Meet 5 Trailblazing LGBTQ Dance Music Artists
To say that the LGBTQ+ community has influenced dance music over the years is an understatement. The entire concept of electronic dance music was born in the underground nightlife scene of Chicago and Detroit in the 1980s with the queer community at the forefront. Before tthat, disco thrived in the queer nightlife scene. As the scene grew and developed over the years, offshoots like house, and techno emerged. These sub-genres were defined by the marginalized LGBTQ+ and African-American communities that attended the events in Chicago and Detroit.
As with many underground cultures, the movement quickly gained popularity and the history and influence of LGBTQ+ individuals began to slide away. As dance music has grown into an international phenomenon, there are a smattering of modern artists who still carry the torch across a wide variety of genres. For these artists, it is more important than ever to represent their identities while also recognizing the impact that the prior generations had in paving the path for modern LGBTQ+ artists to grow out of the warehouses, and onto the mainstage of events all over the world.
Although this is by no means a summation of all the important LGBTQ+ artists out there, we have highlighted five who are vocal champions of the community and continue to create truly incredible music.
For GRiZ, the journey towards acceptance was never straightforward. His career began before being out in the dance community was as accepted as it is today. He existed in a niche genre, creating his own style of saxophone-tinged bass music. As his popularity grew, he was afraid to come out as he thought he would lose fans and didn’t want his music to be pushed into a corner. Once he was able to accept himself, he felt that his music and personal life improved immediately.
“Don’t be afraid to come out,” GRiZ says. “Fear comes from personal self-acceptance and not the self. Most people in your lives will be very happy and supportive of you for mustering the strength to say something. And if they’re not, that’s OK, too. There are people out there who will be.”
Wreckno’s career began only a few short years ago. His journey was more about realizing his true self than battling demons. Being a gay artist in the bass community, Wreckno has been aware of his place in the scene and the obligation he feels to represent his identity.
“Being queer in dance music is something that means so much to me. The roots of dance music come from queer POC, and to finally see strides being made for more representation on lineups is amazing. It’s what so many of us have been waiting for, and it’s only going to get better.”
Wreckno simply hopes to be recognized alongside his peers for making great music, and to see equal representation within the dance music community.
A true veteran of dance music, MZ Worthy cut her teeth in New York City before moving to the west coast and helping establish the iconic Dirtybird brand. Despite success throughout her career, Worthy began feeling increasingly unhappy. In 2020 she came out to the world as transgender, as has since been a vocal advocate for LGBTQ+ rights, as well as encouraging anyone who needs to hear it, to accept themselves.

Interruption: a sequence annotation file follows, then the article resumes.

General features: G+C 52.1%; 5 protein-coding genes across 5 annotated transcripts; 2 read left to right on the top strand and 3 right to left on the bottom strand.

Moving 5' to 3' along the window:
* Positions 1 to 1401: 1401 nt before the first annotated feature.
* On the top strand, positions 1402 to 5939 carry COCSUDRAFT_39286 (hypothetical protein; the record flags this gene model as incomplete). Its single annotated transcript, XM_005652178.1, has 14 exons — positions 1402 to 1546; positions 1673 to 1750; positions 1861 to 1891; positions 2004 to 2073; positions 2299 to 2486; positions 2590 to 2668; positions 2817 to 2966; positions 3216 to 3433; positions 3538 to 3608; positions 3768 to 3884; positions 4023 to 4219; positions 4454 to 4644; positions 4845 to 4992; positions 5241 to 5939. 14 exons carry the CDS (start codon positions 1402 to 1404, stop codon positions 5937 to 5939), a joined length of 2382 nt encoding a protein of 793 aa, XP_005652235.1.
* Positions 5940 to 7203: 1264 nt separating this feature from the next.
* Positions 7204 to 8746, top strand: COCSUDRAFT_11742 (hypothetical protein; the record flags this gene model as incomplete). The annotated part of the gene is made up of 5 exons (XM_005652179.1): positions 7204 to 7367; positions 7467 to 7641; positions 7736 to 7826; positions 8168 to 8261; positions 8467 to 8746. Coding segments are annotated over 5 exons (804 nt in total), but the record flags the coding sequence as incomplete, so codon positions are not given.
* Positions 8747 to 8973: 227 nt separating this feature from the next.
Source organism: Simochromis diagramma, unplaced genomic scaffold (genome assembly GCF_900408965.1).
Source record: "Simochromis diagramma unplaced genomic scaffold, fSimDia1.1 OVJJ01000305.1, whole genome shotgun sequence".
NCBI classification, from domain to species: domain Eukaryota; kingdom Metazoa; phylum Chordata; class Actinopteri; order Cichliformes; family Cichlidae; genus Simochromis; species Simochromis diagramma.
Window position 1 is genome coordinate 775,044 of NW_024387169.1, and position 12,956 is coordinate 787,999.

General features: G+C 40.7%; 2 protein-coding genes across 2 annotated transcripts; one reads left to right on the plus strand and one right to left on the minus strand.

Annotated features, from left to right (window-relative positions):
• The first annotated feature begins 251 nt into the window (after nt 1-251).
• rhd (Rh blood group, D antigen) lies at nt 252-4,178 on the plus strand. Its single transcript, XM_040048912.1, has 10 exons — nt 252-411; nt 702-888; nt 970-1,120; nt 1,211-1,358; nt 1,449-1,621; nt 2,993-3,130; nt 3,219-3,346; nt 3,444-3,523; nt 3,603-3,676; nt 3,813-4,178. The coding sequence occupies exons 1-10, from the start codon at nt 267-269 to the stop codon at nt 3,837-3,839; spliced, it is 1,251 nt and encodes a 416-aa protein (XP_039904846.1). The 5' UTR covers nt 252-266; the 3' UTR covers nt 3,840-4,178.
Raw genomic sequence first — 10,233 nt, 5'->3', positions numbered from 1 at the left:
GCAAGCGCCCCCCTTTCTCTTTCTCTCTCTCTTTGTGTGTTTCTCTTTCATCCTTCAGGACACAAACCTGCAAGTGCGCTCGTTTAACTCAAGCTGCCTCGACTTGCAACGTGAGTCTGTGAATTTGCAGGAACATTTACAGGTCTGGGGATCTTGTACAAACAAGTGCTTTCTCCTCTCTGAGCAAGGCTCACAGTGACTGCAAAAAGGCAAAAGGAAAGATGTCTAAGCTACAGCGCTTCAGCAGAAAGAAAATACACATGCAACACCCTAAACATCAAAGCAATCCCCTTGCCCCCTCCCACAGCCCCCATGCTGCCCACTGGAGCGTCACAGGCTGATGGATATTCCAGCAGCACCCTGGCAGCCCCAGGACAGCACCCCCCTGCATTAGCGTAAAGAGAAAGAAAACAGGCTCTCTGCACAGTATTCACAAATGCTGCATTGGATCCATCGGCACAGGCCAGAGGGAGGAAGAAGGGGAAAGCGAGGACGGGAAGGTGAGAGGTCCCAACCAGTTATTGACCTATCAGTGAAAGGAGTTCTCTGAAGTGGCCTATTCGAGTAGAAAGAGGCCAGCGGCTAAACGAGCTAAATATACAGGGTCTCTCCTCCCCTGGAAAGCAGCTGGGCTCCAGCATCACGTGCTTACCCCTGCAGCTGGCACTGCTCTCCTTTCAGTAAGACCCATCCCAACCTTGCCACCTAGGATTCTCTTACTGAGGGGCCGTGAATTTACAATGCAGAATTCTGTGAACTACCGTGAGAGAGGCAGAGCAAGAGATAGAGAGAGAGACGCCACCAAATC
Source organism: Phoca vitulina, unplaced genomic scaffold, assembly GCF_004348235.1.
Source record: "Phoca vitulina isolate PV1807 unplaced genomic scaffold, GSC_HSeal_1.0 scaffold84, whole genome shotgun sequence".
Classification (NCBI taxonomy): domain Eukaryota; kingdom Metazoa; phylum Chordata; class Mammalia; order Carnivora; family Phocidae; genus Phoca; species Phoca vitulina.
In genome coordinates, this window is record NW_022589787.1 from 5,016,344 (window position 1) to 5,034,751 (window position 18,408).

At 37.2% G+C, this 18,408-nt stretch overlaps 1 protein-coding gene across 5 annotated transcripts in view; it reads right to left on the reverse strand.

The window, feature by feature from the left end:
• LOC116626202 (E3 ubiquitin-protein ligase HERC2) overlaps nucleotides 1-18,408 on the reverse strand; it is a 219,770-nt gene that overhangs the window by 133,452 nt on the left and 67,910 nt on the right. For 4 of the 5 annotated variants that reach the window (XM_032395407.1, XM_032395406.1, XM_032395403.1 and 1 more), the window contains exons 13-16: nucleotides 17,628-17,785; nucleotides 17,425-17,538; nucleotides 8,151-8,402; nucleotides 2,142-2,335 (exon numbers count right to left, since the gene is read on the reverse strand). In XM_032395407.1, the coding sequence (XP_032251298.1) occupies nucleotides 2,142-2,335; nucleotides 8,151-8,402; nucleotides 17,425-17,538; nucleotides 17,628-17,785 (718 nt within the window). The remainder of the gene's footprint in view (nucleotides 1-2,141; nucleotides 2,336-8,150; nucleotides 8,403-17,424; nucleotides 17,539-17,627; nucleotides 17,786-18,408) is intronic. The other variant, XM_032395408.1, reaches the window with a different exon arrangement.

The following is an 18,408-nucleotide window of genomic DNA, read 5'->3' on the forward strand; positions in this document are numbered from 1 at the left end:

“I'm blessed to have been given this platform as I have the opportunity to inform so many people on LGBTQ+ issues that they may not have been aware of. The only way to move forward is to amplify our issues with an empathetic voice and share the struggles that face the LGBTQ+ community.”
The decision to transition gave Worthy a massive sense of relief and freedom, finally allowing herself to truly be the person that she always knew she was deep down inside. The decision to do so has also given her the confidence and strength to take the next steps in her music career, feeling free and comfortable on stage and in the studio for the first time in years.
It’s rare to see the combination of maturity and bravery at a young age that Moore Kismet displays. The 17-year-old rising star burst onto the scene just over two years ago, creating their own unique brand of raw, future-forward bass music.
For Moore, their identity as a gender non-binary individual has always been at the forefront. They have had to deal with the struggles of understanding oneself at such a young age, while also working tirelessly on crafting a career in music. They are aware of their influence on other young LGBTQ+ individuals, and hope to be a figure to look up to.
“LGBQT+ people have been such an integral part of dance music scene ever since it began, and we’re just as big a part of it today. I’m so proud to be a part of it today. Im so proud to be a part of the generation of incredible queer artists paving the way for more inclusivity and diversity in the industry. It’s about fucking time.”
Perhaps the most OG member on this list, Honey Dijon has worked hard to break down barriers in dance music for decades. The trans icon started her career in Chicago, making a name for herself as a stellar DJ while coming up in the warehouse era of Chicago house music alongside legends like Frankie Knuckles and Derrick Carter.
Honey Dijon was initially a performer at gay parties, but felt that she had a higher purpose. She didn’t want to be entertainment on the eyes anymore, and this prompted her to switch to DJing.
Watching the crowd react to her performances and being connected to people through sound is what inspires her. A true warrior and incredible talent, it is women like Honey that have opened the doors for artists in 2022 to be themselves from the jump.